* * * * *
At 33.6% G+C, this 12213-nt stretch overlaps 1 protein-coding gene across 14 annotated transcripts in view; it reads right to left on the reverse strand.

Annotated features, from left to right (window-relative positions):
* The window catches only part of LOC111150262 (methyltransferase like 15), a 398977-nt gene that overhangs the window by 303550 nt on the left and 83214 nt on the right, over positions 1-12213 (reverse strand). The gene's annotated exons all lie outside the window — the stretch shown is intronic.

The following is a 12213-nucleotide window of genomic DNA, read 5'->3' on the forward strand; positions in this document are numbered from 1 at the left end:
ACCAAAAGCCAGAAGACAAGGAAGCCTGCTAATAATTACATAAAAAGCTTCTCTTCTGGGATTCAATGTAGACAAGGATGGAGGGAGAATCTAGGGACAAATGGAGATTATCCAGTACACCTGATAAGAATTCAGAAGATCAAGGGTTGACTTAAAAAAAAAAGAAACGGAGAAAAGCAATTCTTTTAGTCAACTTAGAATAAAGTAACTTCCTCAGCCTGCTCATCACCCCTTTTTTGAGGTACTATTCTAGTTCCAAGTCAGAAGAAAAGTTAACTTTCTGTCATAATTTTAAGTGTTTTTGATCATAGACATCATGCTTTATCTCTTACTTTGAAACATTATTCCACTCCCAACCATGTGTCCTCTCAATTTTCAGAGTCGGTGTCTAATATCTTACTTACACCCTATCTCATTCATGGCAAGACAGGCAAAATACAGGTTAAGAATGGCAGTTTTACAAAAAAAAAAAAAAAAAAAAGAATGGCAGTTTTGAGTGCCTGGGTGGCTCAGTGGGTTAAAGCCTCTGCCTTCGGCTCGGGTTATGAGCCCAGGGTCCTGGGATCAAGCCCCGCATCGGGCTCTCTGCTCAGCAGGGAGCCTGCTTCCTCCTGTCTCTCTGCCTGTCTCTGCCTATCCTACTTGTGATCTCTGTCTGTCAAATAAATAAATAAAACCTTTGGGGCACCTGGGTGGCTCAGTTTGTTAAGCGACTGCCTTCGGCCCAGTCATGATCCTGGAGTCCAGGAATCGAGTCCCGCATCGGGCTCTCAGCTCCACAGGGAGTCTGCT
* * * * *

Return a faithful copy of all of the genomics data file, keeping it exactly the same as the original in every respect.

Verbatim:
At 33.6% G+C, this 12213-nt stretch overlaps 1 protein-coding gene across 14 annotated transcripts in view; it reads right to left on the reverse strand.

Annotated features, from left to right (window-relative positions):
* The window catches only part of LOC111150262 (methyltransferase like 15), a 398977-nt gene that overhangs the window by 303550 nt on the left and 83214 nt on the right, over positions 1-12213 (reverse strand). The gene's annotated exons all lie outside the window — the stretch shown is intronic.

The following is a 12213-nucleotide window of genomic DNA, read 5'->3' on the forward strand; positions in this document are numbered from 1 at the left end:
ACCAAAAGCCAGAAGACAAGGAAGCCTGCTAATAATTACATAAAAAGCTTCTCTTCTGGGATTCAATGTAGACAAGGATGGAGGGAGAATCTAGGGACAAATGGAGATTATCCAGTACACCTGATAAGAATTCAGAAGATCAAGGGTTGACTTAAAAAAAAAAGAAACGGAGAAAAGCAATTCTTTTAGTCAACTTAGAATAAAGTAACTTCCTCAGCCTGCTCATCACCCCTTTTTTGAGGTACTATTCTAGTTCCAAGTCAGAAGAAAAGTTAACTTTCTGTCATAATTTTAAGTGTTTTTGATCATAGACATCATGCTTTATCTCTTACTTTGAAACATTATTCCACTCCCAACCATGTGTCCTCTCAATTTTCAGAGTCGGTGTCTAATATCTTACTTACACCCTATCTCATTCATGGCAAGACAGGCAAAATACAGGTTAAGAATGGCAGTTTTACAAAAAAAAAAAAAAAAAAAAGAATGGCAGTTTTGAGTGCCTGGGTGGCTCAGTGGGTTAAAGCCTCTGCCTTCGGCTCGGGTTATGAGCCCAGGGTCCTGGGATCAAGCCCCGCATCGGGCTCTCTGCTCAGCAGGGAGCCTGCTTCCTCCTGTCTCTCTGCCTGTCTCTGCCTATCCTACTTGTGATCTCTGTCTGTCAAATAAATAAATAAAACCTTTGGGGCACCTGGGTGGCTCAGTTTGTTAAGCGACTGCCTTCGGCCCAGTCATGATCCTGGAGTCCAGGAATCGAGTCCCGCATCGGGCTCTCAGCTCCACAGGGAGTCTGCT